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Serbia's Reluctant Path to Catharsis

Few Serbs seem eager to start down the path of coming to terms with the past anytime soon. by Milovan Mracevich 16 August 2001 BELGRADE, Yugoslavia--Shortly after American soldiers liberated the Belsen concentration camp, they forced local German civilians to tour the facility. In a striking image captured by a U.S. army cameraman, a well-dressed woman with a horrified expression blocks her side vision with her hands and begins to run.

More than 50 years later, no one from Serbia will be forced to tour the killing fields and mass graves of Vukovar and Srebrenica, or the mass graves of ethnic Albanians that have been discovered in Serbia itself. Catharsis is now a more sensitive and less coercive process than when Nazi Germany was occupied. But whether Serbia has the will to embark on a rigorously self-critical and painful examination of its role in the breakup of the former Yugoslavia and the wars of the past decade is a question with important implications for long-term peace and the future of Serbian society.

Although most Serbs' former love affair with Slobodan Milosevic has now turned to contempt, the appeal of nationalism remains strong, and the effect of over 10 years of belligerent propaganda and selective media coverage under Milosevic is not easy to shake off. That fact was borne out in an extensive survey of 2,171 respondents from all over Serbia, carried out in May by the respected research firm of Strategic Marketing. In the survey, Bosnian Serb General Ratko Mladic, who has been indicted for war crimes, was spontaneously named by 42 percent of respondents as "having done the most for Serbdom" in the wars of the past decade, while former Bosnian Serb leader Radovan Karadzic and Zeljko Raznatovic (more commonly known as "Arkan") placed second and third, with 29 percent and 24 percent respectively. Slightly more than 50 percent of respondents couldn't name even one war crime allegedly committed by Serbs, while over 80 percent could name one or more crimes allegedly committed against Serbs.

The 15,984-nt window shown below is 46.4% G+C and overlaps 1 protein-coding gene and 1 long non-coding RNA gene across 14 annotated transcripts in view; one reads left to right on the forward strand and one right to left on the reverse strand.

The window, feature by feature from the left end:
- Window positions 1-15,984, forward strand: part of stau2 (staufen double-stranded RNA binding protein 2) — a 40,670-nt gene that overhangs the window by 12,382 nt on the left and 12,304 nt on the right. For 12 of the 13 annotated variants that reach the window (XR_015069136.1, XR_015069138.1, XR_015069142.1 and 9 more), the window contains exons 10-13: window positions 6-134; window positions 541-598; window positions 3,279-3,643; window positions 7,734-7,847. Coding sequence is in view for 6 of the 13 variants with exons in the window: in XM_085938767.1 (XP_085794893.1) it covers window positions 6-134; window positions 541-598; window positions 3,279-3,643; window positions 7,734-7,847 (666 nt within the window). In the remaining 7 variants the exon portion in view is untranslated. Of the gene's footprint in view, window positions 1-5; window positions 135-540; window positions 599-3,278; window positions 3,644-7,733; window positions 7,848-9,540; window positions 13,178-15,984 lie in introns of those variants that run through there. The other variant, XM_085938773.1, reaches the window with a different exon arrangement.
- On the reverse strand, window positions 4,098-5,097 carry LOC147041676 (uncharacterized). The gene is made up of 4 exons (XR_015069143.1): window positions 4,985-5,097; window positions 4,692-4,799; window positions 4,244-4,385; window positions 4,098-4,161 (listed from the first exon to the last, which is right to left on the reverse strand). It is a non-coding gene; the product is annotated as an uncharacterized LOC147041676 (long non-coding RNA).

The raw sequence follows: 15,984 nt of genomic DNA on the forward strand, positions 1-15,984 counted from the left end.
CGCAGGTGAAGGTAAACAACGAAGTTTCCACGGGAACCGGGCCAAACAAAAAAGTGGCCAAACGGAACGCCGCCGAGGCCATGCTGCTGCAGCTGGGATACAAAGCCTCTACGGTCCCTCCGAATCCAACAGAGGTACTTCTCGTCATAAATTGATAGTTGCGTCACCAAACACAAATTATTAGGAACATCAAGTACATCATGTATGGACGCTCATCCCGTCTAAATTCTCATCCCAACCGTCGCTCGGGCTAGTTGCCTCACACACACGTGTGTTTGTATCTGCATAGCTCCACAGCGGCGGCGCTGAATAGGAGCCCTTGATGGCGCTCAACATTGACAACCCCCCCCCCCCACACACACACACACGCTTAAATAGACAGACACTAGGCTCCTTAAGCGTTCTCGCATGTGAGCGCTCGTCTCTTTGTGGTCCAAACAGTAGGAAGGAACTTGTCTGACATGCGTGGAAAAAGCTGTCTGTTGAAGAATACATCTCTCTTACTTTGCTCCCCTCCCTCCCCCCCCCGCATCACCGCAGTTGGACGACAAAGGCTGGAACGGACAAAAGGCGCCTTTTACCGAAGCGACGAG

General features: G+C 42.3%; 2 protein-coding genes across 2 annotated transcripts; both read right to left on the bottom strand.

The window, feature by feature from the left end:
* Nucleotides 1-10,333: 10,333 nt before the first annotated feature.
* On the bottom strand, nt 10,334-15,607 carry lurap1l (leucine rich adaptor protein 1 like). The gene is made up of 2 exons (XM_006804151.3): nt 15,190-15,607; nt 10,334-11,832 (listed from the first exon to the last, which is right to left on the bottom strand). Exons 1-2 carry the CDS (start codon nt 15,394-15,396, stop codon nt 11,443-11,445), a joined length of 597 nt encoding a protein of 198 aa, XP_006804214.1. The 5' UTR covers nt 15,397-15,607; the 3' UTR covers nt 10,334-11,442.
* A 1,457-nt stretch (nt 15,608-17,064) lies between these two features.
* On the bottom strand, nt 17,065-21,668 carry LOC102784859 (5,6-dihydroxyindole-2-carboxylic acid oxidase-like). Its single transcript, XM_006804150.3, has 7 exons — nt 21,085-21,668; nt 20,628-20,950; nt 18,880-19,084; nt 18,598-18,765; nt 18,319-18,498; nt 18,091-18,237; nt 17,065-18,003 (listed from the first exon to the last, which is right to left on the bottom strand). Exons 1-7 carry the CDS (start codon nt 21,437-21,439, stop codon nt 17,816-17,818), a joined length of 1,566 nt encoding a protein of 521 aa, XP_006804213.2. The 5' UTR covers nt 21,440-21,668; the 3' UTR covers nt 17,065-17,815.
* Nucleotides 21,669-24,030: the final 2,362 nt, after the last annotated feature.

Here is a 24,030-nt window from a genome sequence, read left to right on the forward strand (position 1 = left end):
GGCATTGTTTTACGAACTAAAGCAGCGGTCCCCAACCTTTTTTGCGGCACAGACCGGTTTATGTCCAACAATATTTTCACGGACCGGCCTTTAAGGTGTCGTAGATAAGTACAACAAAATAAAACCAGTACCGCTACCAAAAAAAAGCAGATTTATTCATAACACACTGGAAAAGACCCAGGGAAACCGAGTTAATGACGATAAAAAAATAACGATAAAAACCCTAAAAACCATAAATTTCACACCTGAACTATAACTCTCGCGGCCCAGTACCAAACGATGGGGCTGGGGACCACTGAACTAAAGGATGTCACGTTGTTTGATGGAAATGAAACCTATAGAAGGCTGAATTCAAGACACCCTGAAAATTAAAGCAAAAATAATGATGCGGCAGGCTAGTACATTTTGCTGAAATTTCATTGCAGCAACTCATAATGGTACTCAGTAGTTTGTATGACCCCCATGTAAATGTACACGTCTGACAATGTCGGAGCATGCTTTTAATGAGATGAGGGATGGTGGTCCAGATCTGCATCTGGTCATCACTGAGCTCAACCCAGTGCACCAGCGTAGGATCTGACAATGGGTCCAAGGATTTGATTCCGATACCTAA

Another disturbing finding concerns Serbs' perceptions of what led to the breakup of the former Yugoslavia. When asked to choose one or more from a list of 14 factors that may have contributed to the breakup, Serbian nationalism was chosen least often, by only 41 percent of respondents, while Croatian nationalism, the United States, and NATO interests were the top three choices, each being cited by 72 to 78 percent of respondents.

According to Dr. Svetlana Logar, the psychologist who directed the survey, the Serbs are "a people in confusion." Most reported that they felt that they knew less than half the truth about a wide range of critical issues, such as events preceding the breakup of Yugoslavia and the activities of the wars in the former Yugoslavia. Milosevic, most people are aware, lied to them.

A situation in which public opinion is governed in large measure by denial, misinformation, ethnic chauvinism, and a cult of victimhood is one that will require courage and moral leadership if catharsis is to be achieved.

NOT LIKELY

The present situation on the Serbian political scene, however, doesn't look very promising for that end. Among the opposition, Vojislav Seselj's extreme-nationalist Serbian Radical Party (SRS) howls with outrage at any suggestion of Serbian war crimes, while the remains of Milosevic's Socialist Party of Serbia (SPS) and Mira Markovic's United Yugoslav Left (JUL) concern themselves with defending Milosevic. All insist that it is "the Serbian people" who are really on trial at the International Criminal Tribunal for the former Yugoslavia in The Hague . That the same political parties that are directly responsible for policies that led to war and genocide, are now accorded all the respect and privileges due to a legitimate opposition is a blight on the Serbian body politic. It's as if, in post-war Germany, a few Nazis continued to sit in parliament, denying the Holocaust and defending the legacy of Adolf Hitler.

The hugely popular Yugoslav president, Vojislav Kostunica, who is admired for his integrity and for never having flirted with Milosevic, would ostensibly be an ideal figure to lead the nation in a quest for self-examination and moral renewal. And, on the surface, it briefly appeared as if Kostunica actually had some interest in doing so.

On 23 March, Kostunica appointed a "Commission for Truth and Reconciliation," which has as its permanent advisor Alex Borejn, a vice-president of the famous South African commission of the same name. Furthermore, on 18 May, Kostunica gave the opening address at a prominent three-day international conference in Belgrade on the theme of truth and reconciliation. But after the warm glow of Kostunica's high-sounding words about "general moral renewal" had worn off, and after all the distinguished foreign guests had gone home, little remained of Kostunica's efforts at truth and reconciliation except for the name of a commission that appears unlikely to have much impact on public opinion.